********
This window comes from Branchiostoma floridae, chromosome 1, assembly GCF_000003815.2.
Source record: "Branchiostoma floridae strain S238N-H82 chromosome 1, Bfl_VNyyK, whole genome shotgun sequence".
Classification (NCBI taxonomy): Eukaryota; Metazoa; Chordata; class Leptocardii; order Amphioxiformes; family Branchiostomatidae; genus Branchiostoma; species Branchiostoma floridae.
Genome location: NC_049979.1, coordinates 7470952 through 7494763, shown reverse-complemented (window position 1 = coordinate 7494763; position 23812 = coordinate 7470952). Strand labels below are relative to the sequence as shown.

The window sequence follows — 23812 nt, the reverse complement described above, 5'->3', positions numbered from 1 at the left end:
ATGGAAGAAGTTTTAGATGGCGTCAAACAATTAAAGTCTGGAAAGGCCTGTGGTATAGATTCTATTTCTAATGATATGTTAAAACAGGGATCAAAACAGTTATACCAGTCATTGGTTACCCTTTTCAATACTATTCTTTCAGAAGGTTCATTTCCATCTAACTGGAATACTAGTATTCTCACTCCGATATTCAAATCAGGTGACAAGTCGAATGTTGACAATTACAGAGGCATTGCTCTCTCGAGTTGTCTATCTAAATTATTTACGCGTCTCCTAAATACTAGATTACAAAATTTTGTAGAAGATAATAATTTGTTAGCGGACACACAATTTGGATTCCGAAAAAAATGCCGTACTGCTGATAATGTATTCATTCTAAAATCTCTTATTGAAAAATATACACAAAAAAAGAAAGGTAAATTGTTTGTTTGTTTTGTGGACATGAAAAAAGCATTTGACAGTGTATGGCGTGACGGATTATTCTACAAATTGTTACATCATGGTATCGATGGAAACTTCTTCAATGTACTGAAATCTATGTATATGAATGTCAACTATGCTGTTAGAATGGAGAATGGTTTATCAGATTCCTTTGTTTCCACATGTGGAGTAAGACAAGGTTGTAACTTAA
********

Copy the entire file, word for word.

This window comes from Branchiostoma floridae, chromosome 1, assembly GCF_000003815.2.
Source record: "Branchiostoma floridae strain S238N-H82 chromosome 1, Bfl_VNyyK, whole genome shotgun sequence".
Classification (NCBI taxonomy): Eukaryota; Metazoa; Chordata; class Leptocardii; order Amphioxiformes; family Branchiostomatidae; genus Branchiostoma; species Branchiostoma floridae.
Genome location: NC_049979.1, coordinates 7470952 through 7494763, shown reverse-complemented (window position 1 = coordinate 7494763; position 23812 = coordinate 7470952). Strand labels below are relative to the sequence as shown.

The window sequence follows — 23812 nt, the reverse complement described above, 5'->3', positions numbered from 1 at the left end:
ATGGAAGAAGTTTTAGATGGCGTCAAACAATTAAAGTCTGGAAAGGCCTGTGGTATAGATTCTATTTCTAATGATATGTTAAAACAGGGATCAAAACAGTTATACCAGTCATTGGTTACCCTTTTCAATACTATTCTTTCAGAAGGTTCATTTCCATCTAACTGGAATACTAGTATTCTCACTCCGATATTCAAATCAGGTGACAAGTCGAATGTTGACAATTACAGAGGCATTGCTCTCTCGAGTTGTCTATCTAAATTATTTACGCGTCTCCTAAATACTAGATTACAAAATTTTGTAGAAGATAATAATTTGTTAGCGGACACACAATTTGGATTCCGAAAAAAATGCCGTACTGCTGATAATGTATTCATTCTAAAATCTCTTATTGAAAAATATACACAAAAAAAGAAAGGTAAATTGTTTGTTTGTTTTGTGGACATGAAAAAAGCATTTGACAGTGTATGGCGTGACGGATTATTCTACAAATTGTTACATCATGGTATCGATGGAAACTTCTTCAATGTACTGAAATCTATGTATATGAATGTCAACTATGCTGTTAGAATGGAGAATGGTTTATCAGATTCCTTTGTTTCCACATGTGGAGTAAGACAAGGTTGTAACTTAA